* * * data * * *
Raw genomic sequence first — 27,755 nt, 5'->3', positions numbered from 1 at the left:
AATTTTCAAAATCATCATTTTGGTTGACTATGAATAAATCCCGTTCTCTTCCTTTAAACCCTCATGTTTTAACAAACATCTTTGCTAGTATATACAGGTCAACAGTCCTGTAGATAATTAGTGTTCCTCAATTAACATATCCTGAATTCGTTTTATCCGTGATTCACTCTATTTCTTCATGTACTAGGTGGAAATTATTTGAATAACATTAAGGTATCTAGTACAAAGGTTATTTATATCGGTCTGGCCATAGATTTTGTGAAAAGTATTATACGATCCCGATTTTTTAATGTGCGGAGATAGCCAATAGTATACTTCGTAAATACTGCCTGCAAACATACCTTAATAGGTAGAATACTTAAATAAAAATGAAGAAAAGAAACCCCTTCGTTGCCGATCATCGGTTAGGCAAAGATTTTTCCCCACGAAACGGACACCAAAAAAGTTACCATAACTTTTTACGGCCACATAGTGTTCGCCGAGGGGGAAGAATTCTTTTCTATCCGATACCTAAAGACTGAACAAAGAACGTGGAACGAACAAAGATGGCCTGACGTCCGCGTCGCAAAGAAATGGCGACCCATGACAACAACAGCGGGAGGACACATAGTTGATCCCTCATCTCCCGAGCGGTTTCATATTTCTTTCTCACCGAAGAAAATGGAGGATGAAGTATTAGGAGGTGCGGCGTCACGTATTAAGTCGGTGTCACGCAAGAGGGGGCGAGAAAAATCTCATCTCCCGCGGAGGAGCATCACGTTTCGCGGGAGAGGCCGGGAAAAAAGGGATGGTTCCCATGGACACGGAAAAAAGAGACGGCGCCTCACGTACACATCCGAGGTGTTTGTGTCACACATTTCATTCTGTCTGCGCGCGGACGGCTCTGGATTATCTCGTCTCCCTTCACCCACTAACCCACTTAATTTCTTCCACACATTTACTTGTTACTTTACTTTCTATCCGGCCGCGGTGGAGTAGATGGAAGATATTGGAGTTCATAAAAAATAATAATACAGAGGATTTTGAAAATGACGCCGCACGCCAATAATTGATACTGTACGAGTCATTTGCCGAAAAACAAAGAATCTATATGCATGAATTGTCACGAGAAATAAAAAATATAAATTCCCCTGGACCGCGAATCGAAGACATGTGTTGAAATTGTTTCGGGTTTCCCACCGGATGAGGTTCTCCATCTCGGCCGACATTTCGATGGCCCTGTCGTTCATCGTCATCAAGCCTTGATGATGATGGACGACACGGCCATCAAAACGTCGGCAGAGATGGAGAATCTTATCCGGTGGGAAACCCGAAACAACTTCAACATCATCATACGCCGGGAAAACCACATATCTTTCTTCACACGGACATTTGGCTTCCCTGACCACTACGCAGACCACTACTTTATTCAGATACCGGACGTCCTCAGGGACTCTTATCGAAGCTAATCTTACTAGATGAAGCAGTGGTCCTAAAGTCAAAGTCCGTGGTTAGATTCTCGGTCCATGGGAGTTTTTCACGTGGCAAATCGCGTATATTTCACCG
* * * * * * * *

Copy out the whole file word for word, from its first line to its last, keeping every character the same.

Raw genomic sequence first — 27,755 nt, 5'->3', positions numbered from 1 at the left:
AATTTTCAAAATCATCATTTTGGTTGACTATGAATAAATCCCGTTCTCTTCCTTTAAACCCTCATGTTTTAACAAACATCTTTGCTAGTATATACAGGTCAACAGTCCTGTAGATAATTAGTGTTCCTCAATTAACATATCCTGAATTCGTTTTATCCGTGATTCACTCTATTTCTTCATGTACTAGGTGGAAATTATTTGAATAACATTAAGGTATCTAGTACAAAGGTTATTTATATCGGTCTGGCCATAGATTTTGTGAAAAGTATTATACGATCCCGATTTTTTAATGTGCGGAGATAGCCAATAGTATACTTCGTAAATACTGCCTGCAAACATACCTTAATAGGTAGAATACTTAAATAAAAATGAAGAAAAGAAACCCCTTCGTTGCCGATCATCGGTTAGGCAAAGATTTTTCCCCACGAAACGGACACCAAAAAAGTTACCATAACTTTTTACGGCCACATAGTGTTCGCCGAGGGGGAAGAATTCTTTTCTATCCGATACCTAAAGACTGAACAAAGAACGTGGAACGAACAAAGATGGCCTGACGTCCGCGTCGCAAAGAAATGGCGACCCATGACAACAACAGCGGGAGGACACATAGTTGATCCCTCATCTCCCGAGCGGTTTCATATTTCTTTCTCACCGAAGAAAATGGAGGATGAAGTATTAGGAGGTGCGGCGTCACGTATTAAGTCGGTGTCACGCAAGAGGGGGCGAGAAAAATCTCATCTCCCGCGGAGGAGCATCACGTTTCGCGGGAGAGGCCGGGAAAAAAGGGATGGTTCCCATGGACACGGAAAAAAGAGACGGCGCCTCACGTACACATCCGAGGTGTTTGTGTCACACATTTCATTCTGTCTGCGCGCGGACGGCTCTGGATTATCTCGTCTCCCTTCACCCACTAACCCACTTAATTTCTTCCACACATTTACTTGTTACTTTACTTTCTATCCGGCCGCGGTGGAGTAGATGGAAGATATTGGAGTTCATAAAAAATAATAATACAGAGGATTTTGAAAATGACGCCGCACGCCAATAATTGATACTGTACGAGTCATTTGCCGAAAAACAAAGAATCTATATGCATGAATTGTCACGAGAAATAAAAAATATAAATTCCCCTGGACCGCGAATCGAAGACATGTGTTGAAATTGTTTCGGGTTTCCCACCGGATGAGGTTCTCCATCTCGGCCGACATTTCGATGGCCCTGTCGTTCATCGTCATCAAGCCTTGATGATGATGGACGACACGGCCATCAAAACGTCGGCAGAGATGGAGAATCTTATCCGGTGGGAAACCCGAAACAACTTCAACATCATCATACGCCGGGAAAACCACATATCTTTCTTCACACGGACATTTGGCTTCCCTGACCACTACGCAGACCACTACTTTATTCAGATACCGGACGTCCTCAGGGACTCTTATCGAAGCTAATCTTACTAGATGAAGCAGTGGTCCTAAAGTCAAAGTCCGTGGTTAGATTCTCGGTCCATGGGAGTTTTTCACGTGGCAAATCGCGTATATTTCACCG